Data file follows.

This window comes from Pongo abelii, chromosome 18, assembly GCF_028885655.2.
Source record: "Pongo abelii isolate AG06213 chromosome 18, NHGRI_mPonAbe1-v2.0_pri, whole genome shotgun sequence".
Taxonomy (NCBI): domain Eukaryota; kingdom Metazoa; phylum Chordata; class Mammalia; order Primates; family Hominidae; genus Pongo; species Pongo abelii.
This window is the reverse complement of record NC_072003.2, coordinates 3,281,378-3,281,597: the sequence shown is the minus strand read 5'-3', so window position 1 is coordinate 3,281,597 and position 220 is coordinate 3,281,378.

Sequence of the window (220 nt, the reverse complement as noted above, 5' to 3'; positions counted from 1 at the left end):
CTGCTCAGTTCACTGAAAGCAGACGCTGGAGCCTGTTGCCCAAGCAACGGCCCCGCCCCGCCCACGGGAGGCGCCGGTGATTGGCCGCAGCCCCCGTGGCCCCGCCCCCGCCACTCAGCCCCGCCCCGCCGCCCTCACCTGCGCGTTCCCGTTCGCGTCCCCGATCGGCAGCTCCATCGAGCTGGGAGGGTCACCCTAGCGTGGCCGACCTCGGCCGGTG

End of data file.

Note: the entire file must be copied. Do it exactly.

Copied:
This window comes from Pongo abelii, chromosome 18, assembly GCF_028885655.2.
Source record: "Pongo abelii isolate AG06213 chromosome 18, NHGRI_mPonAbe1-v2.0_pri, whole genome shotgun sequence".
Taxonomy (NCBI): domain Eukaryota; kingdom Metazoa; phylum Chordata; class Mammalia; order Primates; family Hominidae; genus Pongo; species Pongo abelii.
This window is the reverse complement of record NC_072003.2, coordinates 3,281,378-3,281,597: the sequence shown is the minus strand read 5'-3', so window position 1 is coordinate 3,281,597 and position 220 is coordinate 3,281,378.

Sequence of the window (220 nt, the reverse complement as noted above, 5' to 3'; positions counted from 1 at the left end):
CTGCTCAGTTCACTGAAAGCAGACGCTGGAGCCTGTTGCCCAAGCAACGGCCCCGCCCCGCCCACGGGAGGCGCCGGTGATTGGCCGCAGCCCCCGTGGCCCCGCCCCCGCCACTCAGCCCCGCCCCGCCGCCCTCACCTGCGCGTTCCCGTTCGCGTCCCCGATCGGCAGCTCCATCGAGCTGGGAGGGTCACCCTAGCGTGGCCGACCTCGGCCGGTG